A suitcase containing items which could be used to construct a bomb was found by officers investigating an alleged plot to blow up airliners, it was reported last night.

The case was found by officers searching land called King's Wood in High Wycombe and a police source was quoted as saying the case contained "everything you would need to make an improvised device".

But other officers only confirmed that a suitcase had been found and Scotland Yard made no official comment.

The news came as officials claimed a key suspect in the alleged airliner bomb plot had links with an outlawed Pakistani militant group and met al Qaida figures inside Pakistan in the lead-up to his arrest.

As anti-terror detectives continued to question the 23 suspects held in the UK, intelligence officials in Pakistan disclosed further details of Rashid Rauf's alleged connections to the al Qaida terror network.

The arrest last week in Pakistan of Rauf, a British national and the brother of Birmingham man Tayib Rauf, one of the men detained here, is widely believed to have triggered the police operation to smash the alleged plot.

Officials claimed he had been in contact, through intermediaries, with a high ranking al Qaida leader at large in neighbouring Afghanistan, and that he had met al Qaida figures inside Pakistan.

He also had links to the militant group Jaish-eMohammed and was related by marriage to its leader, it was alleged.

Detectives have been granted more time to question the 23 suspects being held in London over the alleged plot. They have another week to continue questioning 21 of them, and another five days to question the other two.

However, the complexity of the case means they are likely to continue applying for a series of further extensions - taking them close to limit of 28 days - before deciding whether to charge or release the suspects.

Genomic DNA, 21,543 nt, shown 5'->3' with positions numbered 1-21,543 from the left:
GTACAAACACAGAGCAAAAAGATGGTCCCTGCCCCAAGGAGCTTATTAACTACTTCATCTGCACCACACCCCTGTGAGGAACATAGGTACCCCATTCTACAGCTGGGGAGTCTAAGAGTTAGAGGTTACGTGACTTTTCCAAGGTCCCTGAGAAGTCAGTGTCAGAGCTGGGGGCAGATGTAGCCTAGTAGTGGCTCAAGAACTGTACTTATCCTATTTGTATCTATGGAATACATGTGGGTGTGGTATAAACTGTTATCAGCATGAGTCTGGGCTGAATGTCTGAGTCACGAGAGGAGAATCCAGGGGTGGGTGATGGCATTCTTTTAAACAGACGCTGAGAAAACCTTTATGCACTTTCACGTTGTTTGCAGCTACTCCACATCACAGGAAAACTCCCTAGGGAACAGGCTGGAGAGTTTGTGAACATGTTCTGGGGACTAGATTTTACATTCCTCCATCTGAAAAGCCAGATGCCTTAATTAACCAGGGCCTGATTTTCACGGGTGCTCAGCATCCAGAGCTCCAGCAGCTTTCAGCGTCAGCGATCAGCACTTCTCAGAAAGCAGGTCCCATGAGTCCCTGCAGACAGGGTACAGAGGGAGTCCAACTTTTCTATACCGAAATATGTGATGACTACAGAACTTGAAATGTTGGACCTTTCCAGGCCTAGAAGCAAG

A person arrested in the Thames Valley area on Tuesday was released without charge on Wednesday night.

Officers from the force have also flown to Pakistan to liaise with the authorities there over the questioning of Rauf. It is still unclear whether the Government has made a formal request for his extradition.

A number of other people are being held in Pakistan over the alleged plot.

One intelligence official there has claimed that the suspects were not "experienced" and "trained" like al Qaida operatives who had carried out the September 11 attacks or last year's London bombings, but were "filled with hate" for Britain and the United States.

"I don't know how close they were from executing the attacks, but I personally believe that they wanted to do it to mark the (fifth anniversary of) 9/11 attacks," the official said. "I personally think they would have carried out the attacks if they had been experienced enough."

The suspects had not attended terror-training camps in Pakistan or neighbouring Afghanistan and had relied on information gleaned from text books on how to make bombs, officials alleged.

The alleged plot was probably sanctioned by al Qaida's deputy leader Ayman alZawahri, a senior Pakistani intelligence official claimed.

Searches were continuing at a number of residential and business premises across London, the West Midlands and Thames Valley.

The most high profile of those is at King's Wood in High Wycombe, Buckinghamshire. The alleged plot was to blow up US-bound transatlantic passenger jets in mid flight using liquid-based explosive devices hidden in hand luggage.